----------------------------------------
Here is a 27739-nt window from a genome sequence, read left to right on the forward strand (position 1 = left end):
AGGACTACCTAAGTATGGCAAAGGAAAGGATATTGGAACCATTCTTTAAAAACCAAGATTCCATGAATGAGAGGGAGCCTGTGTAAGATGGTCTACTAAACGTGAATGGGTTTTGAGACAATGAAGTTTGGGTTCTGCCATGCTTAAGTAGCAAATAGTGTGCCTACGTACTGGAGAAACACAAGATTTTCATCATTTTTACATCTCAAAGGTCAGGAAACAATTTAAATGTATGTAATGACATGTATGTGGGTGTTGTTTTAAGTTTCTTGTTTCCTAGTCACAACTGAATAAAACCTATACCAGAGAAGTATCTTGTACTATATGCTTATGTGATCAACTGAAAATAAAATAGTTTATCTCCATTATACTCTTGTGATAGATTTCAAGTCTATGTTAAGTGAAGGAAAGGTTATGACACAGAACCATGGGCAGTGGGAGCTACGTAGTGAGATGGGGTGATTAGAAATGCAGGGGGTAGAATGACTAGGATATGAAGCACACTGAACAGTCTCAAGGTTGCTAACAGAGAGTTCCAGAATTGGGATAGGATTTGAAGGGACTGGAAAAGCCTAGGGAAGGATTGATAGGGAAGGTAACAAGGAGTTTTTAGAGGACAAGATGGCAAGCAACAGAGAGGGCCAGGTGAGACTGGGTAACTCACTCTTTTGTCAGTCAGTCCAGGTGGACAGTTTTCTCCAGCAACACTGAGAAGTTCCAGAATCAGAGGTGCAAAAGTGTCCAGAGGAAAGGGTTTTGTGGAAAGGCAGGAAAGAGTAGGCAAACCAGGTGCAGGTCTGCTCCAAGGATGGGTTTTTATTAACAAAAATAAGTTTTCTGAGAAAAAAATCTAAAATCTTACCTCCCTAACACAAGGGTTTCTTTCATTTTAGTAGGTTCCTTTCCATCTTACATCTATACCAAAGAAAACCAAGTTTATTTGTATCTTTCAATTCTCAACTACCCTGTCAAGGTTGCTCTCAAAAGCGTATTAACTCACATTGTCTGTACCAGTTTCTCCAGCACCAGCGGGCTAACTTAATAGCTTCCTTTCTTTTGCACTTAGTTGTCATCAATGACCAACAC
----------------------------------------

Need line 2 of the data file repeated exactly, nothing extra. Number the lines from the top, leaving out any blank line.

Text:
AGGACTACCTAAGTATGGCAAAGGAAAGGATATTGGAACCATTCTTTAAAAACCAAGATTCCATGAATGAGAGGGAGCCTGTGTAAGATGGTCTACTAAACGTGAATGGGTTTTGAGACAATGAAGTTTGGGTTCTGCCATGCTTAAGTAGCAAATAGTGTGCCTACGTACTGGAGAAACACAAGATTTTCATCATTTTTACATCTCAAAGGTCAGGAAACAATTTAAATGTATGTAATGACATGTATGTGGGTGTTGTTTTAAGTTTCTTGTTTCCTAGTCACAACTGAATAAAACCTATACCAGAGAAGTATCTTGTACTATATGCTTATGTGATCAACTGAAAATAAAATAGTTTATCTCCATTATACTCTTGTGATAGATTTCAAGTCTATGTTAAGTGAAGGAAAGGTTATGACACAGAACCATGGGCAGTGGGAGCTACGTAGTGAGATGGGGTGATTAGAAATGCAGGGGGTAGAATGACTAGGATATGAAGCACACTGAACAGTCTCAAGGTTGCTAACAGAGAGTTCCAGAATTGGGATAGGATTTGAAGGGACTGGAAAAGCCTAGGGAAGGATTGATAGGGAAGGTAACAAGGAGTTTTTAGAGGACAAGATGGCAAGCAACAGAGAGGGCCAGGTGAGACTGGGTAACTCACTCTTTTGTCAGTCAGTCCAGGTGGACAGTTTTCTCCAGCAACACTGAGAAGTTCCAGAATCAGAGGTGCAAAAGTGTCCAGAGGAAAGGGTTTTGTGGAAAGGCAGGAAAGAGTAGGCAAACCAGGTGCAGGTCTGCTCCAAGGATGGGTTTTTATTAACAAAAATAAGTTTTCTGAGAAAAAAATCTAAAATCTTACCTCCCTAACACAAGGGTTTCTTTCATTTTAGTAGGTTCCTTTCCATCTTACATCTATACCAAAGAAAACCAAGTTTATTTGTATCTTTCAATTCTCAACTACCCTGTCAAGGTTGCTCTCAAAAGCGTATTAACTCACATTGTCTGTACCAGTTTCTCCAGCACCAGCGGGCTAACTTAATAGCTTCCTTTCTTTTGCACTTAGTTGTCATCAATGACCAACAC